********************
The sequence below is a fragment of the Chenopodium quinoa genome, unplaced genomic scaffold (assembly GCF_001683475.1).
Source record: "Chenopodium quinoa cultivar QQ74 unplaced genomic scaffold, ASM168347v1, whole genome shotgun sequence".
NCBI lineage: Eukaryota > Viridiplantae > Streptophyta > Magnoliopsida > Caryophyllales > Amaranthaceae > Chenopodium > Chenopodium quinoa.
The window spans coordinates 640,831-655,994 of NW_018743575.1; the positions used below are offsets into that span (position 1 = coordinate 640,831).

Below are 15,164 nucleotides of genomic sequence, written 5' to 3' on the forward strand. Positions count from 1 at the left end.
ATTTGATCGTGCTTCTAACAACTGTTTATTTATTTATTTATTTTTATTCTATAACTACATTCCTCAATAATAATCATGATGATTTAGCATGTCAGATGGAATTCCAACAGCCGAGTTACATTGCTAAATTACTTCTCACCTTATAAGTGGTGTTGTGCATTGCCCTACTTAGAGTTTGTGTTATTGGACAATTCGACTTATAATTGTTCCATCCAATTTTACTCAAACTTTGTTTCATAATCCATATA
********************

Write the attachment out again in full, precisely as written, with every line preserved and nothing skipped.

The sequence below is a fragment of the Chenopodium quinoa genome, unplaced genomic scaffold (assembly GCF_001683475.1).
Source record: "Chenopodium quinoa cultivar QQ74 unplaced genomic scaffold, ASM168347v1, whole genome shotgun sequence".
NCBI lineage: Eukaryota > Viridiplantae > Streptophyta > Magnoliopsida > Caryophyllales > Amaranthaceae > Chenopodium > Chenopodium quinoa.
The window spans coordinates 640,831-655,994 of NW_018743575.1; the positions used below are offsets into that span (position 1 = coordinate 640,831).

Below are 15,164 nucleotides of genomic sequence, written 5' to 3' on the forward strand. Positions count from 1 at the left end.
ATTTGATCGTGCTTCTAACAACTGTTTATTTATTTATTTATTTTTATTCTATAACTACATTCCTCAATAATAATCATGATGATTTAGCATGTCAGATGGAATTCCAACAGCCGAGTTACATTGCTAAATTACTTCTCACCTTATAAGTGGTGTTGTGCATTGCCCTACTTAGAGTTTGTGTTATTGGACAATTCGACTTATAATTGTTCCATCCAATTTTACTCAAACTTTGTTTCATAATCCATATA